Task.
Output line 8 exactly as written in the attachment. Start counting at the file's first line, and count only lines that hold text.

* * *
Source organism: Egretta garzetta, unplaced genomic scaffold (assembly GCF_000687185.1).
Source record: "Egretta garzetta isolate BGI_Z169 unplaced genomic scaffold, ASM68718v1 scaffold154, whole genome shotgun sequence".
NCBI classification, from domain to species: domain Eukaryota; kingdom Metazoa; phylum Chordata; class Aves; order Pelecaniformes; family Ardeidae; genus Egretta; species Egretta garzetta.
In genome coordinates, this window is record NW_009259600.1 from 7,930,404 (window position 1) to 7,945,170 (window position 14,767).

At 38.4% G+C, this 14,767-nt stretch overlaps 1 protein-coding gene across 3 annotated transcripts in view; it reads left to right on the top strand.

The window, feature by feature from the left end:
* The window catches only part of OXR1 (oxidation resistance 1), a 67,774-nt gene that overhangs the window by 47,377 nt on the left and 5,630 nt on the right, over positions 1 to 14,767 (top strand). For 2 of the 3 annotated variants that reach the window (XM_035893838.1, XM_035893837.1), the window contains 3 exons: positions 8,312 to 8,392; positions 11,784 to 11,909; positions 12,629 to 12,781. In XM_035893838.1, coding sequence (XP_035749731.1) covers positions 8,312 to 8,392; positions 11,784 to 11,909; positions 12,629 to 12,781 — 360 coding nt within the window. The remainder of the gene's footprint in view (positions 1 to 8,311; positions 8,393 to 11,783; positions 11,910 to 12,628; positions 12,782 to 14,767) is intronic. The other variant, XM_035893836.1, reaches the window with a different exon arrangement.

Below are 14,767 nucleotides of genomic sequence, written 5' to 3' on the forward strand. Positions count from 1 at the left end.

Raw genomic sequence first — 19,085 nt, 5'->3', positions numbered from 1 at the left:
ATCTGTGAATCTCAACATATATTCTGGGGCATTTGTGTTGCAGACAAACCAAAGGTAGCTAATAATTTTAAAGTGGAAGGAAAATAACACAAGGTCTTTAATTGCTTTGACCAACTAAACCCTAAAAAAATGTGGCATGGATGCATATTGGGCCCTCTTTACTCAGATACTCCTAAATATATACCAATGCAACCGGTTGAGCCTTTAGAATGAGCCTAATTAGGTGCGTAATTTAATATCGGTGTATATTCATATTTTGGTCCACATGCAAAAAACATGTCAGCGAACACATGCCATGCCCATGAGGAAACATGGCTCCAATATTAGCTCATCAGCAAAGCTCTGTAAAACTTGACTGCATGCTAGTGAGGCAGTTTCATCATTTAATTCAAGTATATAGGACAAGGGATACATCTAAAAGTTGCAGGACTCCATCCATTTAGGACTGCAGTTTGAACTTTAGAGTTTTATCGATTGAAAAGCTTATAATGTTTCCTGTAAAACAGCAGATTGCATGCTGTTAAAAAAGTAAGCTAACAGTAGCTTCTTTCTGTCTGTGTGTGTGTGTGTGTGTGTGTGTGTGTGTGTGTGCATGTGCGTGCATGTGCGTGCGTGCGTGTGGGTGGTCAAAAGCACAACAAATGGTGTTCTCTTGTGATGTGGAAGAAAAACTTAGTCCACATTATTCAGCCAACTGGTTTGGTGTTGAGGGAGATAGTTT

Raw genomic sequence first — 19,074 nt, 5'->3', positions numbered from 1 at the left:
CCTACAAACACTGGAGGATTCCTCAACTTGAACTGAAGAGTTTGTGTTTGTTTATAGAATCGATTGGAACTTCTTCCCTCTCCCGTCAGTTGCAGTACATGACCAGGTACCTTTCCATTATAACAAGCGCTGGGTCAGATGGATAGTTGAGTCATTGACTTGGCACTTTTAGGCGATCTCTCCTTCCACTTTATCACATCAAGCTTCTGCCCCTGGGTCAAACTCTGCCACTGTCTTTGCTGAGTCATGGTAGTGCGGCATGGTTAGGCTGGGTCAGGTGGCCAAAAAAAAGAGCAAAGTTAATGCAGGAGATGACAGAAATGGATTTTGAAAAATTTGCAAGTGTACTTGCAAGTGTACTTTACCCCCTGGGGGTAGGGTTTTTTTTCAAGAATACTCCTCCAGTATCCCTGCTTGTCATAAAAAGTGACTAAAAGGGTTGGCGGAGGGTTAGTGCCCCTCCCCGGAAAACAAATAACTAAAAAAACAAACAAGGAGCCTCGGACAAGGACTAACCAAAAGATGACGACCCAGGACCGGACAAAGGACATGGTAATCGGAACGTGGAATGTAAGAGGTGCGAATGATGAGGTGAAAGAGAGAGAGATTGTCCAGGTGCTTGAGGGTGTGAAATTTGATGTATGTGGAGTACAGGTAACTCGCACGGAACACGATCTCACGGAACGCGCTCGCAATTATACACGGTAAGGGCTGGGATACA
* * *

Below are 14,767 nucleotides of genomic sequence, written 5' to 3' on the forward strand. Positions count from 1 at the left end.